Meanwhile, Olmert ordered the arrest of Nadia Matar, the head of Women in Green, an activist Israeli women’s organization that protested the visit by U.S. Secretary of State. After a peaceful protest of about 150 people, four policemen carried Matar off to jail, claiming that her protesters had blocked traffic and attacked policemen near the demonstration.
However, The Bulletin, which covered the protest, reported to the police that TV footage of the demonstration showed that the protesters did not block traffic and did not attack the police. Matar was released on Thursday morning with no charges. Police demanded that Matar not be allowed to approach government ministries in Jerusalem.
Jerusalem Magistrates Court Judge Amnon Cohen rejected the police’s demand.
Germany’s Economic Ties To Iran
German engineer Heinz Mebus made contact with Iran through A.Q. Khan in 1987, before he worked on the Pakistani nuclear weapon program.
In 2006, Germany was Iran’s biggest trade partner with 4.1 billion euro turnaround. The following German companies continue to trade with Iran: Dillinger Stahl, Heidelberg Zement, Krupp, Siemens, Linde, Lurgi, Lufthansa, Mercedes and Volkswagen.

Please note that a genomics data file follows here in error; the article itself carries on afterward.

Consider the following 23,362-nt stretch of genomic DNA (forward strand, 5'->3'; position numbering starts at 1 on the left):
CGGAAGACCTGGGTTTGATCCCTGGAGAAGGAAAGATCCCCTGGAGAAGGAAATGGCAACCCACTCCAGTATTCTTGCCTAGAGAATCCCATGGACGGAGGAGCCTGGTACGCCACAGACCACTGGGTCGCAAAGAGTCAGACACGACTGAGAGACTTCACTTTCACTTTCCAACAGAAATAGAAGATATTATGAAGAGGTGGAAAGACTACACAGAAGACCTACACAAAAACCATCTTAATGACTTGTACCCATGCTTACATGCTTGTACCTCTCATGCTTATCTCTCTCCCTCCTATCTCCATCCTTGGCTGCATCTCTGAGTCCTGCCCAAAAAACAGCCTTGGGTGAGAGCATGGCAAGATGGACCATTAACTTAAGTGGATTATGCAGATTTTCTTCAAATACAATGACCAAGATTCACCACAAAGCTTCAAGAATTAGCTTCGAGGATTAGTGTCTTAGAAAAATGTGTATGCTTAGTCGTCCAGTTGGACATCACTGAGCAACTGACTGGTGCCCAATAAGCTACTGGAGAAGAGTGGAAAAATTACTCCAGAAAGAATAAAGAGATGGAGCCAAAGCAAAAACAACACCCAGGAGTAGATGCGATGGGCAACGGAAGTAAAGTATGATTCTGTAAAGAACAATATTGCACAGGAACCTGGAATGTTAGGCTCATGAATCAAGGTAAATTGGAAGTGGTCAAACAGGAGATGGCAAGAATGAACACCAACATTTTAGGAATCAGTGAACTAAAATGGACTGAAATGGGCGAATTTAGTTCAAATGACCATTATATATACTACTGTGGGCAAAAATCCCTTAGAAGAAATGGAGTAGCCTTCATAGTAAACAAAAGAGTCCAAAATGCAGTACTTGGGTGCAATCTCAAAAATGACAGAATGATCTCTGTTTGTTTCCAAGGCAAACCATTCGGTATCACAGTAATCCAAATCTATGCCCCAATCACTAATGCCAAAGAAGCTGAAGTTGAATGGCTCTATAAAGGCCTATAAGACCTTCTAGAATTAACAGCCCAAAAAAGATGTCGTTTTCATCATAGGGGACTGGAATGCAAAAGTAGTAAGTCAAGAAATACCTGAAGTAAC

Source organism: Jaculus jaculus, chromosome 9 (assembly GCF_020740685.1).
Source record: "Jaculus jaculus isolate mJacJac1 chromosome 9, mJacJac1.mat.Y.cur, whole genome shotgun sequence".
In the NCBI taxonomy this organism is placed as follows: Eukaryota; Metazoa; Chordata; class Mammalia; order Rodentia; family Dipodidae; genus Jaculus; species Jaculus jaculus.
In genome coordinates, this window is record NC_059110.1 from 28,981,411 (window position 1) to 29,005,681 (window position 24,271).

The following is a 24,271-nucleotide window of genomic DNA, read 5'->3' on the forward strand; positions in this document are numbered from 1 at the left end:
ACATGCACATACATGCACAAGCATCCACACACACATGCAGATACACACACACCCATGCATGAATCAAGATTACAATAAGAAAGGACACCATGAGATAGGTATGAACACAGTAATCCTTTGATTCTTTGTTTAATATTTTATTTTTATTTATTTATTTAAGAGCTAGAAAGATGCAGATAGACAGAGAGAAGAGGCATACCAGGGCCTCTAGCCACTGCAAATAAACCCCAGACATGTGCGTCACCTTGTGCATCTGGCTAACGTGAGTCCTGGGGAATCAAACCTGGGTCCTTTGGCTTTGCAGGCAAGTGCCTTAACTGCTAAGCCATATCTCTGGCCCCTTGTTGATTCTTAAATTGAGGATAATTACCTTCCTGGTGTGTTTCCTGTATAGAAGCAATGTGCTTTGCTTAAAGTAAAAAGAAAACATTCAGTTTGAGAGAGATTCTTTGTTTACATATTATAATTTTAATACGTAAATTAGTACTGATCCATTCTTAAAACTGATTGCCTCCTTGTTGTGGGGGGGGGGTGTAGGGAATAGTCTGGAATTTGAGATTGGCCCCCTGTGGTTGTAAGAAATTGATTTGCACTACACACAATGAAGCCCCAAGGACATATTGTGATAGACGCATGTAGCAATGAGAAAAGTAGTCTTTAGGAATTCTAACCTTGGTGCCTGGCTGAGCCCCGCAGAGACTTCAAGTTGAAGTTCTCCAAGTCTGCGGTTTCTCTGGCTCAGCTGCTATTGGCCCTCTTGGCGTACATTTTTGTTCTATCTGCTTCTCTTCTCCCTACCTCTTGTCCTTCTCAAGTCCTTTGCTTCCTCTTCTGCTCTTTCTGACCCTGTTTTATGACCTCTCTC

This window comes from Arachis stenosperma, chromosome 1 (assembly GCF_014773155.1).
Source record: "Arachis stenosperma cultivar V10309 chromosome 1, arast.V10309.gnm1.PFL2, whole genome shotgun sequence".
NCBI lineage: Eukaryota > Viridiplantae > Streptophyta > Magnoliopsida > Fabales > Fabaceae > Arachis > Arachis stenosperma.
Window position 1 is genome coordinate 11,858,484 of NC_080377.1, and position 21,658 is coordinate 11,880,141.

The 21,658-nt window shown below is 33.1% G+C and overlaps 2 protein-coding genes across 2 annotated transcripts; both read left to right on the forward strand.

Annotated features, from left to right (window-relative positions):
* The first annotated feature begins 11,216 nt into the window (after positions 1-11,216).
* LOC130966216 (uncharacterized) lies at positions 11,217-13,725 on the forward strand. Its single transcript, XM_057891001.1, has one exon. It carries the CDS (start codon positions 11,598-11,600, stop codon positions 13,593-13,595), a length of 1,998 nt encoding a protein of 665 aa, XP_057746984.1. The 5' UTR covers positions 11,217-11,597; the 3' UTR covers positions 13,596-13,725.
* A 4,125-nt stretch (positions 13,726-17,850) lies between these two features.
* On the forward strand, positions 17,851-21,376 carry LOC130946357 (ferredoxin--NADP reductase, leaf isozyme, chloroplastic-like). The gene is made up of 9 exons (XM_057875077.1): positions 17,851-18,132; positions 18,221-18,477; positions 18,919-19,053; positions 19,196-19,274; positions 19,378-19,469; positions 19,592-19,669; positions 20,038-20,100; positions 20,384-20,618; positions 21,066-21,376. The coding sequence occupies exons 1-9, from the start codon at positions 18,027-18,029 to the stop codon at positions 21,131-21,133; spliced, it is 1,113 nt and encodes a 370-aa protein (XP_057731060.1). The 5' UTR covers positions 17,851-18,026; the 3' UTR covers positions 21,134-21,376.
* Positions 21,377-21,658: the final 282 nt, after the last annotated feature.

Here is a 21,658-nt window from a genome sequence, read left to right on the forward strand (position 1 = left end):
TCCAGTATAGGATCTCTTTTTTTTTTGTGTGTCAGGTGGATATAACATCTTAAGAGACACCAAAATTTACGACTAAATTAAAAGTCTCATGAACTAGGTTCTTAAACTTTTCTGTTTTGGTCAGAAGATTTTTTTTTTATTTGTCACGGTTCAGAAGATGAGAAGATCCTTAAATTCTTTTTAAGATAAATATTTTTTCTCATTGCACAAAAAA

Germany opposes stricter embargoes against Iran proposed by France (Der Spiegel, Sept. 22).
German Chancellor Angela Merkel said in February 2006, “We must take the Iranian president’s rhetoric seriously.” Similarly, Germany’s Minister of Foreign Affairs Dr. Frank-Walter Steinmeier has more than once declared his support for diplomatic and economic sanctions against Iran.
Nevertheless, German companies have continued to invest billions of Euros in Iran over the past decade, and the German government supports those investments through public subsidies.